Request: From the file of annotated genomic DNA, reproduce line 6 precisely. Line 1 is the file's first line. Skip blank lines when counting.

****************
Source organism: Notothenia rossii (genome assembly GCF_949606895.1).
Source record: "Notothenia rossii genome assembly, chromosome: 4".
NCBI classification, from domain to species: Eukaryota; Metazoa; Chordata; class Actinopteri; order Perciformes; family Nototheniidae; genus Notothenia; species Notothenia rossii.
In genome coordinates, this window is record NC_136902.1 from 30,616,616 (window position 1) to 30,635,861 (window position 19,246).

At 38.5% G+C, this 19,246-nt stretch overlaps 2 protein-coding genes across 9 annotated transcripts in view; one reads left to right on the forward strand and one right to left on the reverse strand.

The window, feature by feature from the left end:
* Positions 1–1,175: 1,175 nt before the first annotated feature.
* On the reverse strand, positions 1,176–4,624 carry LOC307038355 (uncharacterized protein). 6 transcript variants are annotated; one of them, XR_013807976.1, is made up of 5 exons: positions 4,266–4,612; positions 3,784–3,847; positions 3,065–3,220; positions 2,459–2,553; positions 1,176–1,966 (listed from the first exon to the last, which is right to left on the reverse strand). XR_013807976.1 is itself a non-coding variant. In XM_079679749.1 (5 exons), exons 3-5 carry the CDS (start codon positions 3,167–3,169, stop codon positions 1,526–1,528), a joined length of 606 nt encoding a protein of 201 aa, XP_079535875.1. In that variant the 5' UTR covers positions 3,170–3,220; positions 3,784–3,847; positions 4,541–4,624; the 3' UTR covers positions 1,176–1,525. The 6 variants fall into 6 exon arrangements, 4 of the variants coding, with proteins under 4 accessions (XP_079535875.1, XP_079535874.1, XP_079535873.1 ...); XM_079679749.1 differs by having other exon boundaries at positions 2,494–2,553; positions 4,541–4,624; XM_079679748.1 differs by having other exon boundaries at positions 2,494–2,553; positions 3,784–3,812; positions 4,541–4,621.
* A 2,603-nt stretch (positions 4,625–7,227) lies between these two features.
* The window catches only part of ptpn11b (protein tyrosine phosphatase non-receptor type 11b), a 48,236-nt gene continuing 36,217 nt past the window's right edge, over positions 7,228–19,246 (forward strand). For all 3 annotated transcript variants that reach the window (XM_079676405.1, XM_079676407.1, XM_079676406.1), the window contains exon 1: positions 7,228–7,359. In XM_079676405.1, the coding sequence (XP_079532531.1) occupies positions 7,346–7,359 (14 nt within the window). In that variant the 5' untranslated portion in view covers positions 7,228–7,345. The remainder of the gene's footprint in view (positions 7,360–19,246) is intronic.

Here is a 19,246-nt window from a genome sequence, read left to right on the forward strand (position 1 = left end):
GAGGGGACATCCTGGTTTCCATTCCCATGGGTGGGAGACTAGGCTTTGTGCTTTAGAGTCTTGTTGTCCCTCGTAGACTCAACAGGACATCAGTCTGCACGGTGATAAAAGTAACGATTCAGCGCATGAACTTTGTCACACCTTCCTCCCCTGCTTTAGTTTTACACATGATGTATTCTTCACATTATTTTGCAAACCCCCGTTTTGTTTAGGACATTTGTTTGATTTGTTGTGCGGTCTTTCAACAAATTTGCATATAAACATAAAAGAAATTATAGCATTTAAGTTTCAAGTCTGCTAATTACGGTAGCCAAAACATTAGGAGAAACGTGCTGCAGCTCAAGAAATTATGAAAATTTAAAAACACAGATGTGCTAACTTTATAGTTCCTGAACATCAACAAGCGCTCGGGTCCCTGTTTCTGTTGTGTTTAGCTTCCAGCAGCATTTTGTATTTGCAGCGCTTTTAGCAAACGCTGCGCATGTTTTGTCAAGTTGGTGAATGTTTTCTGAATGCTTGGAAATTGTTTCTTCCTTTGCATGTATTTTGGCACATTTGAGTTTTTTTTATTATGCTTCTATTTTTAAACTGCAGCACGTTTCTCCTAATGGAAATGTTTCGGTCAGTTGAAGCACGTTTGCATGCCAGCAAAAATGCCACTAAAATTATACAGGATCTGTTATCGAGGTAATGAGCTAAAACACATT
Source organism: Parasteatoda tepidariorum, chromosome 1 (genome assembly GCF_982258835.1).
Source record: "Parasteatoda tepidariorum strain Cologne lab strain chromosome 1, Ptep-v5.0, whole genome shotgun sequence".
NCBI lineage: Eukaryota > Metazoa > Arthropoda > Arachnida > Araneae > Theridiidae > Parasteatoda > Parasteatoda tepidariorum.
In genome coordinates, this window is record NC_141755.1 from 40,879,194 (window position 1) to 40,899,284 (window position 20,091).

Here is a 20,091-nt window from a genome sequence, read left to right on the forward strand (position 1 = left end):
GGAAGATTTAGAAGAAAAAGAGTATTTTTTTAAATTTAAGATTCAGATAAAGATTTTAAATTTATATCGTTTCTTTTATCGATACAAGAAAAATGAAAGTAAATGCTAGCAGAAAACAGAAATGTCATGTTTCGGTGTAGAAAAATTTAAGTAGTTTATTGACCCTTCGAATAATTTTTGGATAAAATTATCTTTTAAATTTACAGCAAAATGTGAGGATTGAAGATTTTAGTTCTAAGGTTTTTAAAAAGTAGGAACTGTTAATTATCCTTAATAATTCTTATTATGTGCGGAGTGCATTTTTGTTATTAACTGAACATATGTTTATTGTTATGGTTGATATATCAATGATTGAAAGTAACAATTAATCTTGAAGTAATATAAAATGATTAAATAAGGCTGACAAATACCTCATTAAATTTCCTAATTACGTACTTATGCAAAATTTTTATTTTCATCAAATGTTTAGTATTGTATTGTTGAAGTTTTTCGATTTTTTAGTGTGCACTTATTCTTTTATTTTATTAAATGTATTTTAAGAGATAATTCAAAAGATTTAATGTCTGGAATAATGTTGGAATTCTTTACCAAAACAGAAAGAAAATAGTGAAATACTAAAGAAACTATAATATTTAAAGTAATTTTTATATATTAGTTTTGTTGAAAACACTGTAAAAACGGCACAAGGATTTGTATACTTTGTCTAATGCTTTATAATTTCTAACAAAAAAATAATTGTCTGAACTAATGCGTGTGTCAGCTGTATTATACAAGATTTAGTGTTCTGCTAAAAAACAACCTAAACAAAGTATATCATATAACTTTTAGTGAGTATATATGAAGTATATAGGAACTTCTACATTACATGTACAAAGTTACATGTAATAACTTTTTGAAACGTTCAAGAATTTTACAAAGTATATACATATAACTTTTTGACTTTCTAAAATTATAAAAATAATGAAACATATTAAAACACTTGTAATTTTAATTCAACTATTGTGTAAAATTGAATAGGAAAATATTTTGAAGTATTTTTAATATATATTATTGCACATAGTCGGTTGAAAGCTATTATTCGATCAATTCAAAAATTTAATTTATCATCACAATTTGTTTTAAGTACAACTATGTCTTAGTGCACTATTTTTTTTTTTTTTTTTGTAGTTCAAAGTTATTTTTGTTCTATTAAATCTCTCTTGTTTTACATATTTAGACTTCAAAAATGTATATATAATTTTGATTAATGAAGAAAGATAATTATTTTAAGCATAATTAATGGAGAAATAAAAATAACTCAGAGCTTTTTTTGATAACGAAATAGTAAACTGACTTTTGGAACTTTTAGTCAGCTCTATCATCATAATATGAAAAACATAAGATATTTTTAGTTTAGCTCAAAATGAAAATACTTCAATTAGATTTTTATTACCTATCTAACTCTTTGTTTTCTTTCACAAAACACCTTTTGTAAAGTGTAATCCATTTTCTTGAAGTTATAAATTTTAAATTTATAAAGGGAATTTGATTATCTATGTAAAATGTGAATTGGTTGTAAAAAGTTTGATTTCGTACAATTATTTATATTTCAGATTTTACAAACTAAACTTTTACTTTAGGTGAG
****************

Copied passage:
The window, feature by feature from the left end: